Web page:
Iceland is the perfect destination for a unique camping trip. With thousands of miles of hiking trails through some of the most otherworldly landscapes on earth and campsites overlooking them, it’s no wonder. Camping is also one of the most cost-efficient ways to explore Iceland, and it only brings you closer to the natural beauty of this small island nation. The summer months are ideal for camping thanks to the mild weather. However, many camping areas are closed during the Icelandic winters, with some areas completely inaccessible in the winter.
For the hardcore adventurers, it’s worth noting that wild camping is legal in certain areas of Iceland. As with the UK and US, campers are expected to respect the land and use proper camping etiquette, leaving no trace of their visit. According to The Environment Agency of Iceland, a group of three tents or fewer can spend one night in a spot on public land (not National Parks), unless the landowner has posted otherwise. For complete guidelines regarding wild camping, you should visit The Environment Agency’s website.
Anyone planning a trip to Iceland is spoilt for choice when it comes to choosing areas to camp. Every corner of Iceland offers a different landscape, from lush meadows to volcanic mountains and mammoth glaciers. Reykjavik Rent a Car is an Iceland based car hire company who encourages visitors to get out and explore the real Iceland. In this guest post, they share five of their favourite breathtaking places to camp in Iceland.
There is truly no place else in the world like Landmannalaugar. This region of the Fjallabak Nature Reserve is known for the many natural hot springs found in the area, and for the almost psychedelic array of colours that spread across the Rhyolite mountains. Campers and hikers can explore the stunning scenery and lava fields before relaxing in the warm and inviting waters of the many hot springs.
The area is particularly popular with hikers thanks to many trails, including the trailhead of the well-known Laugavegur Trek. There are a number of campsites in the area, all just a short walk from one of the many breathtaking landscapes the region has to offer.
Located in Vatnajökull National Park, Skaftafell is a conservation area and home to a variety of landscapes including glaciers, mountains, reflective lakes and tumbling waterfalls. Known for sunny summer days and mild weather, Skaftafell is an ideal Icelandic camping destination.
The area is also home to many species of plant life and hiking trails, including the Svartifoss waterfall hike. Known as the Black Fall, the waters of Svartifoss cascade down the face of towering volcanic rock columns. Information on camping in Skaftafell can be found here.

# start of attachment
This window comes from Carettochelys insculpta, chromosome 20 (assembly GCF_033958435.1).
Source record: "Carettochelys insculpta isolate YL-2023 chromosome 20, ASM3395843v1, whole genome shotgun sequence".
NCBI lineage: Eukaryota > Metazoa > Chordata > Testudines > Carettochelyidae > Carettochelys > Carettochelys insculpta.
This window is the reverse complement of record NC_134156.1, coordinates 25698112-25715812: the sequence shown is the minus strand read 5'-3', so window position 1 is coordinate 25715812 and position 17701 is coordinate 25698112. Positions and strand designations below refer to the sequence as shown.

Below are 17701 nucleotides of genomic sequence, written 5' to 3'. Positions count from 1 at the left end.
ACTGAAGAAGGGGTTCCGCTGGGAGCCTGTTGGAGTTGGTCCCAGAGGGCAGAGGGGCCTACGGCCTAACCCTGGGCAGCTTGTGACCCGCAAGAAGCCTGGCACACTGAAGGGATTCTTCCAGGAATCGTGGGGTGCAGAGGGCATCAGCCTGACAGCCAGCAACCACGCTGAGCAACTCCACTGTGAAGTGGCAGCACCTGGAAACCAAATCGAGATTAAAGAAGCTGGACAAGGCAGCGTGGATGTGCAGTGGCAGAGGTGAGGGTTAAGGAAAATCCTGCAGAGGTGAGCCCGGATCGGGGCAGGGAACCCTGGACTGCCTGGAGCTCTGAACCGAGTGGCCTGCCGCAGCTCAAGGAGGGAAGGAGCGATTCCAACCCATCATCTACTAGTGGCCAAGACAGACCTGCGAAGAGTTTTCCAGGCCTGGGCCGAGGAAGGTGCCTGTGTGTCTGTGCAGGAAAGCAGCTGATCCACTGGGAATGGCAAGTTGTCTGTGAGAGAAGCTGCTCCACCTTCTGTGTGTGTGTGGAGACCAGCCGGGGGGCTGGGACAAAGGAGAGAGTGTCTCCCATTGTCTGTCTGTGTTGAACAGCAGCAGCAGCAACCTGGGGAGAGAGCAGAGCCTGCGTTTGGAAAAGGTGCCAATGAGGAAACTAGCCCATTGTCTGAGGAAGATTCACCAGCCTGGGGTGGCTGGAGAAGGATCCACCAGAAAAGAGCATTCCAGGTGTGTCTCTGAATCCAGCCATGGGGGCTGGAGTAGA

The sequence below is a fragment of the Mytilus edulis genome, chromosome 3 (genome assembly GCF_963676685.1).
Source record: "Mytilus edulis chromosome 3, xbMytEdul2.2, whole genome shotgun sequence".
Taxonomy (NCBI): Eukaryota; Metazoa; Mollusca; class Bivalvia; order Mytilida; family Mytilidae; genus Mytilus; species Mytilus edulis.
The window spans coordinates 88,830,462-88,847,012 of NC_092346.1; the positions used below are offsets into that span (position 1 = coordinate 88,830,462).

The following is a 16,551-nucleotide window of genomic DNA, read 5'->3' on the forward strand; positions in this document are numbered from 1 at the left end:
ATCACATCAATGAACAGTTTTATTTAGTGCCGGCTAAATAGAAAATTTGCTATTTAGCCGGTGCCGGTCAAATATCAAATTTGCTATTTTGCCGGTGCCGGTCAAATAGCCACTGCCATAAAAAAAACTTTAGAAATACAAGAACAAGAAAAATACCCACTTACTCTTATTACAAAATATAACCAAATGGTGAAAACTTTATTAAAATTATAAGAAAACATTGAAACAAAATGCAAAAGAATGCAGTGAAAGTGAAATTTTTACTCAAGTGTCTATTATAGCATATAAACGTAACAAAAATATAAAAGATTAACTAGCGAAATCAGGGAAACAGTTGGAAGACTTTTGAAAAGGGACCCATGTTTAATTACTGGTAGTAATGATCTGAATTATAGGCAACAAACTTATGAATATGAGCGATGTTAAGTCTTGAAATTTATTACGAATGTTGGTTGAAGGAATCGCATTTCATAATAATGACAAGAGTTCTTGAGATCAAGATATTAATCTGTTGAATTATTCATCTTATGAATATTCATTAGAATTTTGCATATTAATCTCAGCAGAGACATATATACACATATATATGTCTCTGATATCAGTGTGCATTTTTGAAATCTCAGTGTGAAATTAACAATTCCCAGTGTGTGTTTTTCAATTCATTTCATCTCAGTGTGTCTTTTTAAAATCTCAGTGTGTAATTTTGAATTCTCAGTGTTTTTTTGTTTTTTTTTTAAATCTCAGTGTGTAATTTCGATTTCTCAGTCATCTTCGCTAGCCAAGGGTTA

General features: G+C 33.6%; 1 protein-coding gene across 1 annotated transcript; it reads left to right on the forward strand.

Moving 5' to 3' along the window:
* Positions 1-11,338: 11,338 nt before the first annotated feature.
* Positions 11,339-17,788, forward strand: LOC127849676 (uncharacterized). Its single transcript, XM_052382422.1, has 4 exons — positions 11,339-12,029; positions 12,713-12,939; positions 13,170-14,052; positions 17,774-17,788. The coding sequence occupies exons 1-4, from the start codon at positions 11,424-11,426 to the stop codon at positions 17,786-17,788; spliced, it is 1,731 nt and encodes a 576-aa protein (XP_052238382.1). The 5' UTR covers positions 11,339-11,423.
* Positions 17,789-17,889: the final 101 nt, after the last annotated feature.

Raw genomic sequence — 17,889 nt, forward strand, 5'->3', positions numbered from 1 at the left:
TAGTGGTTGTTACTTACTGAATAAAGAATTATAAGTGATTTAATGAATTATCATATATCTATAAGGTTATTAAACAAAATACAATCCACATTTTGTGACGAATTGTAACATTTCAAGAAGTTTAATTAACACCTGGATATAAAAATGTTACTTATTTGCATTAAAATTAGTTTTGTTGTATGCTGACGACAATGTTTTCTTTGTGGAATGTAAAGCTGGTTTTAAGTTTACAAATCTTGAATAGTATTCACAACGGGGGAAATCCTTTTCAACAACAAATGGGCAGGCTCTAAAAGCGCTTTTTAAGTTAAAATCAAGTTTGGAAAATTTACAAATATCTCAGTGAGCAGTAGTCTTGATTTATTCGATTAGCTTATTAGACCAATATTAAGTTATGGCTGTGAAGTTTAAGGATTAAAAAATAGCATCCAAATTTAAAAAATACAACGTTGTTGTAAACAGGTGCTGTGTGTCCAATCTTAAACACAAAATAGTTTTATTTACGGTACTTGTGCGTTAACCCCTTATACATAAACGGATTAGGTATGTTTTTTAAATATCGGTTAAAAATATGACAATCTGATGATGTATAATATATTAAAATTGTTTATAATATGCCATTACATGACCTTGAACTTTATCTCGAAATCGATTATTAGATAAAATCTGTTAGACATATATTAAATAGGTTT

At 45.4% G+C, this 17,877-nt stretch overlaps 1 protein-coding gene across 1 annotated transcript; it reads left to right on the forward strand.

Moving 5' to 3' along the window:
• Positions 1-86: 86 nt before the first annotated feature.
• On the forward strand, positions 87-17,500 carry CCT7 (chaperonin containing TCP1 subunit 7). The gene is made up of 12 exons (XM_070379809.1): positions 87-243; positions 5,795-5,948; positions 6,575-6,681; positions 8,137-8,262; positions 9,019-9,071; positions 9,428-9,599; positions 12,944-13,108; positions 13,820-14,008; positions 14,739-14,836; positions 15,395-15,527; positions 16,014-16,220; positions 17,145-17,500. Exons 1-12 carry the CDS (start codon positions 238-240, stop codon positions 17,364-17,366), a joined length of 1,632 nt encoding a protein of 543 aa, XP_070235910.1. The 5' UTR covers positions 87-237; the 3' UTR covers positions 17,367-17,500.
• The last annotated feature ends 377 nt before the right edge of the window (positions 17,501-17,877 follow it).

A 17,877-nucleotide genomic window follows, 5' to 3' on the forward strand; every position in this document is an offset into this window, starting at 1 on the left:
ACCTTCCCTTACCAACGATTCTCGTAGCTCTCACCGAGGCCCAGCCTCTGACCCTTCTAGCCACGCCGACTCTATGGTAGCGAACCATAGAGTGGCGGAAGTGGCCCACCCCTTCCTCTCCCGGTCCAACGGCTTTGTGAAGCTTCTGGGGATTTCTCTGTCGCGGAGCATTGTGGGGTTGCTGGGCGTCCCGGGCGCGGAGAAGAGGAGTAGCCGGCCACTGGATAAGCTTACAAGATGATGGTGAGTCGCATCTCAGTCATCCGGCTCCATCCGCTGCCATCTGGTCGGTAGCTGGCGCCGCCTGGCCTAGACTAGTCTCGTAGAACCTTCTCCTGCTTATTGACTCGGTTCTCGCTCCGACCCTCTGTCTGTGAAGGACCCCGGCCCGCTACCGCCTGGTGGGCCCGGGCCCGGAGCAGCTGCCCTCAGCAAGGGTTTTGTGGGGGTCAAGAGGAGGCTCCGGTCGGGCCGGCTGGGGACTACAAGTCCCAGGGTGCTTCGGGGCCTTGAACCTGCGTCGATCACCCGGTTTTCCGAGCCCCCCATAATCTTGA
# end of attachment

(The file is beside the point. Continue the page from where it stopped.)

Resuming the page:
Located just 40 minutes from the city of Reykjavik you’ll find the beautiful Reykjadalur valley. This verdant valley, whose name translates to “Steam Valley”, is intersected by a warm geothermal river and dotted everywhere with steam emerging from pools. Visitors and hikers can enjoy the relaxing waters of the river and pools, though should take caution—some of them are far too hot to enter.
The area can be explored through pathways and gentle hikes with plenty of opportunities to stop and take photos of glimmering pools and green countryside. You can easily follow trails to explore further along the area, including the mud pools of Klambragil canyon. You will not be able to camp by the river in the valley but can do so nearby.
If the rest of Iceland isn’t wild enough for you (we’d be surprised if it isn’t), then you’ll want to head to the Westfjords. Sparsely populated and little travelled by tourists, the wilds of the Westfjords offer some of the most remote and beautiful sites to be seen in Iceland.
The isolated beaches and dramatic cliff faces of the Westfjords make for excellent puffin watching and provide opportunities to see other wildlife, including the elusive Arctic Fox. The fjords themselves drastically affect the landscape of this little-visited region, reflecting the beautiful mountains and skies above. Because the region is so vast, there are many areas and campsites to choose from.
This towering waterfall is Iceland’s second tallest, dropping from cliffs that made the former coastline. Visitors can stand at the base of the waterfall, watching as millions of gallons of glacial water plunge into the Skógá River and evaporate into mist. Rainbow photograph opportunities are plenty, so be sure to have a camera handy.
One of the most famous hikes in Iceland, Fimmvorduhals, finishes at Skogafoss, making it the perfect place to camp after the 25km trek. The Skógar campsite is located near the base of the waterfall and offers an unforgettable view to wake up to.
Guest article by Reykjavik Rent a Car